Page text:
Reflections of a Noble Savage
Gerry Dorrian goes cold turkey
What is Wrong with US?: Essays in Cultural Pathology, Eric Coombes & Theodore Dalrymple (eds.), Imprint Academic, 2016, reviewed by Gerry Dorrian
A drugs-worker in 2009, I posted Theodore Dalrymple’s Spectator article Withdrawal from heroin is a trivial matter on the staffroom noticeboard. This former prison doctor wrote something that we all knew to be true but heretical: heroin withdrawals are no worse than a common cold. I don’t think that a Spectator article was so well-received in a social care setting.
Now Dalrymple has co-edited What is Wrong with Us? Essays in Cultural Pathology, which presents twelve authoritative voices exploring the limits of counter-hegemonic critique. His essay on brutalist architecture would have had the socially conservative Labour voters in my 1970’s tower block roaring in agreement, even if we might have expressed ourselves less elegantly.
The co-editor, Eric Coombes, in his introductory essay, refers to a “technologico-Benthamite blight” that resulted in all acts being seen as morally equal. Bentham was indeed in favour of identifying the point in each individual situation where a pleasure becomes a vice using his “felicific calculus”. John Stuart Mill subsequently prioritised “pleasures derived from the higher faculties”. This sounds good but it enables education to be denied to outsiders.
A case in point: Michael Gove’s axing the History of Art A-level on the grounds of its “complex and specialist” exams will almost certainly reduce bright working-class kids’ chances of being exposed to art. Henceforth, the first priority will be showing things as they are, using random items surrounded by pseudo-descriptions which do to literacy what “art” does to semiotics.
For me, the heart of the book is Duke Maskell’s deconstruction of British values. Maskell cites the Beis Yaakov High School, which was placed in special measures by Ofsted. A follow-up report identified that teaching was of a consistently high standard, that students’ behaviour was “never less than impeccable”, that their social, moral, spiritual and cultural development was exceptional and that the leadership worked with “tireless determination”. Ofsted concluded Beis Yaakov was making “reasonable progress” towards special measures being lifted. The school’s crime seems to have been not complying with Establishment strategies to “institutionalise unbelief”, as Maskell puts it.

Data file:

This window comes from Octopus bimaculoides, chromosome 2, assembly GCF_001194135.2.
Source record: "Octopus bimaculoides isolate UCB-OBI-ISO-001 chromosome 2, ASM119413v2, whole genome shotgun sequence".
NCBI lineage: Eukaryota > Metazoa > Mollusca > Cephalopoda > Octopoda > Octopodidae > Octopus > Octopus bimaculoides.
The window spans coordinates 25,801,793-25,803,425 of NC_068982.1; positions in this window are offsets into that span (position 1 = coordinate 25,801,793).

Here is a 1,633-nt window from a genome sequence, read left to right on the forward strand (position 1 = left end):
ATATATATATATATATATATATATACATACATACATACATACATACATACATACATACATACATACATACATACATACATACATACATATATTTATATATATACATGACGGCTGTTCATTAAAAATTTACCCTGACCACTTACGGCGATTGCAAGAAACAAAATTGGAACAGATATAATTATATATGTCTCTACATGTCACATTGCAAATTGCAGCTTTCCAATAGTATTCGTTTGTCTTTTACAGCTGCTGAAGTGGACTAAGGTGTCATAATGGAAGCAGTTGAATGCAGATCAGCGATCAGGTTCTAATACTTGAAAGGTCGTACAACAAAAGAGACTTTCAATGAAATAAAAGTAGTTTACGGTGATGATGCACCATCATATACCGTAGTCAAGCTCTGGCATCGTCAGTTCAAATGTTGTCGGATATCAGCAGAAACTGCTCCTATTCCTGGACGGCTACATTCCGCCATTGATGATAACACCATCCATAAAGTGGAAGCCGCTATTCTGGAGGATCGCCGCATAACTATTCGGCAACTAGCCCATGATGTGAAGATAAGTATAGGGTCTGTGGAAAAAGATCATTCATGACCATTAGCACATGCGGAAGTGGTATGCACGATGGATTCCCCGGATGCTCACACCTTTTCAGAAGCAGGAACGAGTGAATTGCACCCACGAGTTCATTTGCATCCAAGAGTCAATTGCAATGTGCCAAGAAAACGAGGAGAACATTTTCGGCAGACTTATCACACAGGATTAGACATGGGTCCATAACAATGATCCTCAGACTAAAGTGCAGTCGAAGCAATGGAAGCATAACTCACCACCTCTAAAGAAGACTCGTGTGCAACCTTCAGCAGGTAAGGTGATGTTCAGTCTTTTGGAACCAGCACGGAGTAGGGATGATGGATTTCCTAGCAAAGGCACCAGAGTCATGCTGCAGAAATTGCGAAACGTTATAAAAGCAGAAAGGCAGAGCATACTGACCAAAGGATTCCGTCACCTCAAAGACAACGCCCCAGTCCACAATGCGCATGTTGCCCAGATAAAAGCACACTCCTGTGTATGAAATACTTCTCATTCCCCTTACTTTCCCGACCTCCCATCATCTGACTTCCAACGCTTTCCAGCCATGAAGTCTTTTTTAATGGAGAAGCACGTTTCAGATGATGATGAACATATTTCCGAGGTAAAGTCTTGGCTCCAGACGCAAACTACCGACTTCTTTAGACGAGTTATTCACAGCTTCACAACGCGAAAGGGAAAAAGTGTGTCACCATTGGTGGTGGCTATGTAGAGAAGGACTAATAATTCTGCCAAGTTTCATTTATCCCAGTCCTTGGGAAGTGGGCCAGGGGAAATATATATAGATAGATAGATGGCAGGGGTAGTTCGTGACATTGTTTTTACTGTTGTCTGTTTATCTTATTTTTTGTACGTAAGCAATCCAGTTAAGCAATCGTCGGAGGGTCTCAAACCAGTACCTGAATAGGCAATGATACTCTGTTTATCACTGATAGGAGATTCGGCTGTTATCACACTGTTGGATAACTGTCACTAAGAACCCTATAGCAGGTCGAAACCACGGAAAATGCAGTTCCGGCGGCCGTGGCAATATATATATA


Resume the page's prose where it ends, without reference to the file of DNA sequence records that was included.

Maskell identifies the titular mores as “enlightenment values”, which matters because much of the Enlightenment was diverted early on towards the “noble savage” theme. This has been adumbrated since antiquity by rhetoricians identifying a less advanced culture in order to tease out the savagery within one’s own – think of Tacitus’ “they make a wilderness and call it peace” put in the mouth of Caledonian chieftain Calgacus. The term, however, debuted in Dryden’s 1670 The Conquest of Granada:
I am as free as nature first made man
Ere the base law of servitude began
While in wild woods the noble savage ran.
The noble savage ran the Enlightenment aground a century after Granada, in Diderot’s Supplément au voyage de Bougainville, where the philosophe reflects upon Captain Bougainville’s circumnavigatory memoir. Diderot focusses on Tahiti, where in his version of the memoir, Tahitians are happy and are free of education, of taboo class, and relate to each other in ways to rival Pornhub. It seems that Diderot that never got far enough in Bougainville’s memoir to read “I was mistaken…the inequality is cruel”, or he simply ignored it.
The die was cast. We now live according the Gramscian Establishment’s diverted Enlightenment values. I too was a teenage noble savage, then awakening to strategies to cruelly embed inequality, by asking why Glasgow’s Labour party and culture had a grand People’s Palace devoted to it. But many Labour voters were shoehorned into brutalist housing. Jews – most of them British – find themselves similarly un-nobled when they want to teach their culture in their schools. Muslims arguably survived being noble-savages longest, but moderates find themselves tarred en masse by Prevent when they try to practice and teach a faith that they were promised, by the same Establishment that went on to enact Prevent, would be welcomed in the UK.
Even large portions of UK working- and middle-classes were seen as noble savages, interesting in their own ways but dangerous once they started protesting against the denaturing of their cultures, especially at the ballot box. What is Wrong with Us came out not long after our vote to leave the EU and on the eve of the US Presidential Election, both occasions when electorates voted resoundingly against the political classes.
Dalrymple returns for a broadside on celebrity culture: all life is there but in depersonalised and disempowering archetypes surrounding its worshippers like a sinister cloud of witnesses, into whose lives consumers blend until they can’t tell where they end and those of the celebs begin. Excruciatingly banal reports of celeb exploits provide consumers with a range of approved templates for various situations so that they experience some agency in their choices but, ultimately, never rise from a herd-like existence. I mean consumers not in the monetary but the psychoanalytic sense: next time you see a picture of Kim Kardashian, look at her overall shape and you will see she that is an earth-goddess archetype to whose orbit all lesser celebs at some point gravitate.
My personal solution to all that is wrong with us was to detox from TV. In the absence of this immersive technology, the pull of peripherally-consumed celeb culture subsided. There was some discomfort involved, but it was no worse than a bad cold.
GERRY DORRIAN is a philosopher. He writes from Cambridge